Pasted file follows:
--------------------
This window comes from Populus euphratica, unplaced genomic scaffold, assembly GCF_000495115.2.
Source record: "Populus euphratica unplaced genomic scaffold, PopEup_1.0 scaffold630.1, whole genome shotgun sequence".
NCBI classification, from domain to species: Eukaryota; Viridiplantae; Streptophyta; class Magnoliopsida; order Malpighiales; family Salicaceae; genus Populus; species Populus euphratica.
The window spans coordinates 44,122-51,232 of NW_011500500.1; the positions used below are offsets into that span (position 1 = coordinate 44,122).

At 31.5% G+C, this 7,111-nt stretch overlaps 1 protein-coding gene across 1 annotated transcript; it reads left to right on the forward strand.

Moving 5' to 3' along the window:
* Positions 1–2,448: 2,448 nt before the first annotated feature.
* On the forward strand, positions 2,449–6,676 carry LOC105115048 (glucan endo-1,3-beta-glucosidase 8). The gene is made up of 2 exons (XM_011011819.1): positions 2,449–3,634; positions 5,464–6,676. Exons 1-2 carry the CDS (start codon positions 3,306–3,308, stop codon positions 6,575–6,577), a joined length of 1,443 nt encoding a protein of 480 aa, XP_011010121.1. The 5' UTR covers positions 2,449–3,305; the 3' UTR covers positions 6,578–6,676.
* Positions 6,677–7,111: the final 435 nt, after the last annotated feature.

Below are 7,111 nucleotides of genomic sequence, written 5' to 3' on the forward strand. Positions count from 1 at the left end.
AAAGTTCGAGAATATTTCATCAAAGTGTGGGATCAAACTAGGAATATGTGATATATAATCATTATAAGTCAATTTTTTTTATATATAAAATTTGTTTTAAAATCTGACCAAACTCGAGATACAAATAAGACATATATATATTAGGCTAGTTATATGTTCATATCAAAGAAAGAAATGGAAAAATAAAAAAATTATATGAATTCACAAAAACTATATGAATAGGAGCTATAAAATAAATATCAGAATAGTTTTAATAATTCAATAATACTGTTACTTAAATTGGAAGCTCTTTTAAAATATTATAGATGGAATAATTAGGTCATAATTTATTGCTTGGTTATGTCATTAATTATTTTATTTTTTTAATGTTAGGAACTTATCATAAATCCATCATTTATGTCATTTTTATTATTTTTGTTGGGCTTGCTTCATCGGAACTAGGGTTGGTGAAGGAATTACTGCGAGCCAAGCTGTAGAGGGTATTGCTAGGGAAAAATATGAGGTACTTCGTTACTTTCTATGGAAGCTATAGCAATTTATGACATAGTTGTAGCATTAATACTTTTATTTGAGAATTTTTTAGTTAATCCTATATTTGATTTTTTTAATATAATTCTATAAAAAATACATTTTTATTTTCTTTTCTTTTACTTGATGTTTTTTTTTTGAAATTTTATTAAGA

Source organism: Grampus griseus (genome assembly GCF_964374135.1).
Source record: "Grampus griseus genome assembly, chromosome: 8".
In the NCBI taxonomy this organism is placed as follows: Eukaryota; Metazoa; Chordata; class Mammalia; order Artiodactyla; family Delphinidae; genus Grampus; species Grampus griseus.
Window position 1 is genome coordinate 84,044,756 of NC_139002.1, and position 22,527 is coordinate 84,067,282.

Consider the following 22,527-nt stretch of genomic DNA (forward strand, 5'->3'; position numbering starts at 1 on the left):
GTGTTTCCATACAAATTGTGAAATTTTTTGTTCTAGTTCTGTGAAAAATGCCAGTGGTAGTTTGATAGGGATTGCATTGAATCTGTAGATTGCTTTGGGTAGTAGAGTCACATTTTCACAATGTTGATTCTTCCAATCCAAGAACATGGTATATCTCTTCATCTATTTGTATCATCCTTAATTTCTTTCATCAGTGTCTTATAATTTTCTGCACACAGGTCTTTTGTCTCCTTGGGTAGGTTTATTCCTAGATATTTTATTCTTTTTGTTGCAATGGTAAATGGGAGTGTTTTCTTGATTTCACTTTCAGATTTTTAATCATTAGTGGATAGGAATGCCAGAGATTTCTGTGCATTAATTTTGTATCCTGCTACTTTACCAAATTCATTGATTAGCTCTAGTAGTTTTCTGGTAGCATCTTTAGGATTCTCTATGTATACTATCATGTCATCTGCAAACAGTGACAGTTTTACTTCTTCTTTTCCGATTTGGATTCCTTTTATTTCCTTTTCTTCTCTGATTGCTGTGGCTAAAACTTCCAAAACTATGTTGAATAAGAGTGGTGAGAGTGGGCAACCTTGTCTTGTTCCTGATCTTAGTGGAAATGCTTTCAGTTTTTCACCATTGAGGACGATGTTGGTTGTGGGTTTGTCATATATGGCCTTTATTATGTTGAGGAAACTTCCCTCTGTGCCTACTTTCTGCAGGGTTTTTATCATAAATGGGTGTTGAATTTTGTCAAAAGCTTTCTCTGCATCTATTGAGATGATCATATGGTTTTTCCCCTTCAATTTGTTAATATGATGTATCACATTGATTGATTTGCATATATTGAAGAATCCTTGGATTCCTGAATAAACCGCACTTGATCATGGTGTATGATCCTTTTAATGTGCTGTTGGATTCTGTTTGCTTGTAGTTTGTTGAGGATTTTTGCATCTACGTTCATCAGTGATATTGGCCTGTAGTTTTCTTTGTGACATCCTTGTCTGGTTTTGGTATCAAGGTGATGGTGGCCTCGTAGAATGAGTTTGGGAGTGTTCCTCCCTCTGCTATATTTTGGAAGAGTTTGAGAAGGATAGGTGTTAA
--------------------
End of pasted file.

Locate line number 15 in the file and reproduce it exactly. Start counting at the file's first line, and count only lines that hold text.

Window position 1 is genome coordinate 84,044,756 of NC_139002.1, and position 22,527 is coordinate 84,067,282.